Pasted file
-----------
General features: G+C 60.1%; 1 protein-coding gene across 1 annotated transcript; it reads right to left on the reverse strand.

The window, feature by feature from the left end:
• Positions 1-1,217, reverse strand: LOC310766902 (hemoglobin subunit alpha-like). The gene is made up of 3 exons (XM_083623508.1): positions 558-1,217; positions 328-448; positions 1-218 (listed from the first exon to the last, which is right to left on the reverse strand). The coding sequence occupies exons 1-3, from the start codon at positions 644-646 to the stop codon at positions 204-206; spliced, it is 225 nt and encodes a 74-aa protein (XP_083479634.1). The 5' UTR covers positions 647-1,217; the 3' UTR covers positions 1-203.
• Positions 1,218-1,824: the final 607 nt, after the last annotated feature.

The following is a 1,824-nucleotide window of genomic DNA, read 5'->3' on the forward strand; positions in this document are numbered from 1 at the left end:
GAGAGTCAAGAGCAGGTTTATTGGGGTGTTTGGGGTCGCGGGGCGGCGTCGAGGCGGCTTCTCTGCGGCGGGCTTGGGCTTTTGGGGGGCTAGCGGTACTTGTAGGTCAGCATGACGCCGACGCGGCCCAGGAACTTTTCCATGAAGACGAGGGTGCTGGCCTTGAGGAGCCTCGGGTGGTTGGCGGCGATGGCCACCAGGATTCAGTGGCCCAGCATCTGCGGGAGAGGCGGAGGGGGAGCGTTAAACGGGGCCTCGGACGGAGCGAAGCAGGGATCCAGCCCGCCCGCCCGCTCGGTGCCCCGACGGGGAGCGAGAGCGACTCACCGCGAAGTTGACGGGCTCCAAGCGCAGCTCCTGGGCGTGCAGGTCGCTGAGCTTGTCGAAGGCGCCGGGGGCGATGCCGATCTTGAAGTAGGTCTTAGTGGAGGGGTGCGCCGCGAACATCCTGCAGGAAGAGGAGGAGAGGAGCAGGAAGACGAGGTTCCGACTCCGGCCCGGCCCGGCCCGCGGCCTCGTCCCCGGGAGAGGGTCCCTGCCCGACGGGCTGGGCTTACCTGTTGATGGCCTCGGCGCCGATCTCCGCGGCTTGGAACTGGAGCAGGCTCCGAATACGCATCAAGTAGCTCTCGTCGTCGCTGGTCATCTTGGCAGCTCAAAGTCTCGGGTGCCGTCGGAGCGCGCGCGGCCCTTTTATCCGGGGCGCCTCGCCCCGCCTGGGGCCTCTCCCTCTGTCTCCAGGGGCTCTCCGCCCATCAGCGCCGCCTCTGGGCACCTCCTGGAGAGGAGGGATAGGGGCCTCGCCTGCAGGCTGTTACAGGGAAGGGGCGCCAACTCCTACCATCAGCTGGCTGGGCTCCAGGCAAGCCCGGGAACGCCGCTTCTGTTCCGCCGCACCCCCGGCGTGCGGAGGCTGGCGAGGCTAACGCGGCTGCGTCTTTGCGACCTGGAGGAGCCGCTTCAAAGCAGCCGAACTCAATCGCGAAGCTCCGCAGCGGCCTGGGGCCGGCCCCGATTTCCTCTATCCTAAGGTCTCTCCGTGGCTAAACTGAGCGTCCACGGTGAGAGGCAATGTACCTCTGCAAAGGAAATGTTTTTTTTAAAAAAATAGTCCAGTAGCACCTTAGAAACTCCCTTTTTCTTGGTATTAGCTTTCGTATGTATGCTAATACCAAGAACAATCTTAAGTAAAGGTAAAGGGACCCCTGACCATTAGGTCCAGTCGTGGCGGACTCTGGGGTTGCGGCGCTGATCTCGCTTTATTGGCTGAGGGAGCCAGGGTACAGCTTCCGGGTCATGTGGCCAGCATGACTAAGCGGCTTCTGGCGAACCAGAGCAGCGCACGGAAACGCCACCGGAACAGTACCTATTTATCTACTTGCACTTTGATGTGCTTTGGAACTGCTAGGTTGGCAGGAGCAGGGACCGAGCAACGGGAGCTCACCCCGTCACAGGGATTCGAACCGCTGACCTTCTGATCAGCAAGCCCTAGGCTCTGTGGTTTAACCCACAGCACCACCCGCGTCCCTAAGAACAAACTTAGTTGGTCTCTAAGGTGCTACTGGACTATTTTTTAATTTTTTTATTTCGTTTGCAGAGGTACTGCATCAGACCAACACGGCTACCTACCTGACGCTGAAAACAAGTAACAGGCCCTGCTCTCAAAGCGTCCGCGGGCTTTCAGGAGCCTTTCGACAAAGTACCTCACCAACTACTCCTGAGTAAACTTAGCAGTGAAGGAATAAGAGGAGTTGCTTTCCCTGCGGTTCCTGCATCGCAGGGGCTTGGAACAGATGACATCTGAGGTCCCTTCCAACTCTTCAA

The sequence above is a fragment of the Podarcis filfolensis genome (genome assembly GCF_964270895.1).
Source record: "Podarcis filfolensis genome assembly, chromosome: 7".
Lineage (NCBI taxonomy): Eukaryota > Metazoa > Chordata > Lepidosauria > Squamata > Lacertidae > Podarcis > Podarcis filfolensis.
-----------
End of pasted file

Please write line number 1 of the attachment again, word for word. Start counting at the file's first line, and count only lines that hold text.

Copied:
General features: G+C 60.1%; 1 protein-coding gene across 1 annotated transcript; it reads right to left on the reverse strand.